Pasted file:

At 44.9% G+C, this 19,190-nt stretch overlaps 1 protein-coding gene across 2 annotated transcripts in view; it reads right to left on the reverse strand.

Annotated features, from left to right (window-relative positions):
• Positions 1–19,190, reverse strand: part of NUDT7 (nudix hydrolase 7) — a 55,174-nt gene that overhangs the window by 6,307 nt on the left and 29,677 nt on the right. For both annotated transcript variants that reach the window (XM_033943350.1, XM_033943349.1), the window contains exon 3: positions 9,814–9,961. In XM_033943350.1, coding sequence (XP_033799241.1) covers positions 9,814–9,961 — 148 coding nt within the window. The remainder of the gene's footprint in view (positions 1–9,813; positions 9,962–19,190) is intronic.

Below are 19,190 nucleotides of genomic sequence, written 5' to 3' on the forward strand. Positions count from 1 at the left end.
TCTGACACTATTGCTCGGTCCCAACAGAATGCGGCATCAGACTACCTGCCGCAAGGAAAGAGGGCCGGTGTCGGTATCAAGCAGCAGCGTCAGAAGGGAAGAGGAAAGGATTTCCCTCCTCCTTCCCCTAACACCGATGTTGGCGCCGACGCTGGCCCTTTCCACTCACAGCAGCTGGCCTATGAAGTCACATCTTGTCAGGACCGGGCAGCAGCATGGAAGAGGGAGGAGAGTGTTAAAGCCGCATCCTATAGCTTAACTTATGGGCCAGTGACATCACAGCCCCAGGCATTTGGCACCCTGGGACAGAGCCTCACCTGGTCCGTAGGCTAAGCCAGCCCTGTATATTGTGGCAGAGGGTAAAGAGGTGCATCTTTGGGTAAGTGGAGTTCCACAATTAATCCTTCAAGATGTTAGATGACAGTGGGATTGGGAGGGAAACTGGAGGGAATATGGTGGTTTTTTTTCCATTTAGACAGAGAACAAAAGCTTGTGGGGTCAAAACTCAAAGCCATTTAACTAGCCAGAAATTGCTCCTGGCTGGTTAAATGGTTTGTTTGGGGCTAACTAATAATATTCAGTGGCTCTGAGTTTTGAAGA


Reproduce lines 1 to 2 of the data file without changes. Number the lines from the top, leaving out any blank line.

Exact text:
At 44.9% G+C, this 19,190-nt stretch overlaps 1 protein-coding gene across 2 annotated transcripts in view; it reads right to left on the reverse strand.

Annotated features, from left to right (window-relative positions):